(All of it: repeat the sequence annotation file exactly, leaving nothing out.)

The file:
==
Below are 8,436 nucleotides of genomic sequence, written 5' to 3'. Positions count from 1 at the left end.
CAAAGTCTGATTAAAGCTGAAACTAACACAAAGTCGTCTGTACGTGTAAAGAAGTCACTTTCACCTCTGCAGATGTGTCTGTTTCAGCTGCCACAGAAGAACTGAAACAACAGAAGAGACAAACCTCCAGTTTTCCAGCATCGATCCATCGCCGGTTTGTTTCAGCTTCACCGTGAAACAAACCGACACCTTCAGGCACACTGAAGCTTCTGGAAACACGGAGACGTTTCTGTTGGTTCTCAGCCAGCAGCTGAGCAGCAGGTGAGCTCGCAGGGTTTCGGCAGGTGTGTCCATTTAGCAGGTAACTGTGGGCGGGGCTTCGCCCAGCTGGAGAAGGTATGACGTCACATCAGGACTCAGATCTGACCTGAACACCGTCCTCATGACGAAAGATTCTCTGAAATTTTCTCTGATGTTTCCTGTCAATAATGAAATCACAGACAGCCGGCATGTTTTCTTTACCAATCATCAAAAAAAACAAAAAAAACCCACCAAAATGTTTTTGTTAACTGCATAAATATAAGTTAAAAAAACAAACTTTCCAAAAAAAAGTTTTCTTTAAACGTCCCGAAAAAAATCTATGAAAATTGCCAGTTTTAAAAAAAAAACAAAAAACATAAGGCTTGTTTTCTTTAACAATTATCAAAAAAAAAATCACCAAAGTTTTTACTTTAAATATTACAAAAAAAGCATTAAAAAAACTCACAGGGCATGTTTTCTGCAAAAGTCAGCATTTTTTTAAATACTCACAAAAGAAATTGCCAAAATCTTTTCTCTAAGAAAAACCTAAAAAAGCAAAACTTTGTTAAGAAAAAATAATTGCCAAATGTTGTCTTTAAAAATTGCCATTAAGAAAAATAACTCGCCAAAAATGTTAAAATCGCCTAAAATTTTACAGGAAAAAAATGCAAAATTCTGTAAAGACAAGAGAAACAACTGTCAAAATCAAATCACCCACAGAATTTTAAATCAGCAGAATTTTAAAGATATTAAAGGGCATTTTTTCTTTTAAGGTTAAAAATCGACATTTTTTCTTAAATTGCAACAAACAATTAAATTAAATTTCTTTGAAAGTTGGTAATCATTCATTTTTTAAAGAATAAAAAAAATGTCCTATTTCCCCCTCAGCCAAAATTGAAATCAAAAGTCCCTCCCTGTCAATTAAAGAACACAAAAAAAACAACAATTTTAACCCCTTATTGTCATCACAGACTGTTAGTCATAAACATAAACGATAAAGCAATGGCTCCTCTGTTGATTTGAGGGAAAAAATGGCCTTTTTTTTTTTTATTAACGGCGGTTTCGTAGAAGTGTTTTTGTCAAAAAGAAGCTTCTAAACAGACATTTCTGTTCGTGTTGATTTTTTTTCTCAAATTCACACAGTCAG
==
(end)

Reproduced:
Below are 8,436 nucleotides of genomic sequence, written 5' to 3'. Positions count from 1 at the left end.
CAAAGTCTGATTAAAGCTGAAACTAACACAAAGTCGTCTGTACGTGTAAAGAAGTCACTTTCACCTCTGCAGATGTGTCTGTTTCAGCTGCCACAGAAGAACTGAAACAACAGAAGAGACAAACCTCCAGTTTTCCAGCATCGATCCATCGCCGGTTTGTTTCAGCTTCACCGTGAAACAAACCGACACCTTCAGGCACACTGAAGCTTCTGGAAACACGGAGACGTTTCTGTTGGTTCTCAGCCAGCAGCTGAGCAGCAGGTGAGCTCGCAGGGTTTCGGCAGGTGTGTCCATTTAGCAGGTAACTGTGGGCGGGGCTTCGCCCAGCTGGAGAAGGTATGACGTCACATCAGGACTCAGATCTGACCTGAACACCGTCCTCATGACGAAAGATTCTCTGAAATTTTCTCTGATGTTTCCTGTCAATAATGAAATCACAGACAGCCGGCATGTTTTCTTTACCAATCATCAAAAAAAACAAAAAAAACCCACCAAAATGTTTTTGTTAACTGCATAAATATAAGTTAAAAAAACAAACTTTCCAAAAAAAAGTTTTCTTTAAACGTCCCGAAAAAAATCTATGAAAATTGCCAGTTTTAAAAAAAAAACAAAAAACATAAGGCTTGTTTTCTTTAACAATTATCAAAAAAAAAATCACCAAAGTTTTTACTTTAAATATTACAAAAAAAGCATTAAAAAAACTCACAGGGCATGTTTTCTGCAAAAGTCAGCATTTTTTTAAATACTCACAAAAGAAATTGCCAAAATCTTTTCTCTAAGAAAAACCTAAAAAAGCAAAACTTTGTTAAGAAAAAATAATTGCCAAATGTTGTCTTTAAAAATTGCCATTAAGAAAAATAACTCGCCAAAAATGTTAAAATCGCCTAAAATTTTACAGGAAAAAAATGCAAAATTCTGTAAAGACAAGAGAAACAACTGTCAAAATCAAATCACCCACAGAATTTTAAATCAGCAGAATTTTAAAGATATTAAAGGGCATTTTTTCTTTTAAGGTTAAAAATCGACATTTTTTCTTAAATTGCAACAAACAATTAAATTAAATTTCTTTGAAAGTTGGTAATCATTCATTTTTTAAAGAATAAAAAAAATGTCCTATTTCCCCCTCAGCCAAAATTGAAATCAAAAGTCCCTCCCTGTCAATTAAAGAACACAAAAAAAACAACAATTTTAACCCCTTATTGTCATCACAGACTGTTAGTCATAAACATAAACGATAAAGCAATGGCTCCTCTGTTGATTTGAGGGAAAAAATGGCCTTTTTTTTTTTTATTAACGGCGGTTTCGTAGAAGTGTTTTTGTCAAAAAGAAGCTTCTAAACAGACATTTCTGTTCGTGTTGATTTTTTTTCTCAAATTCACACAGTCAG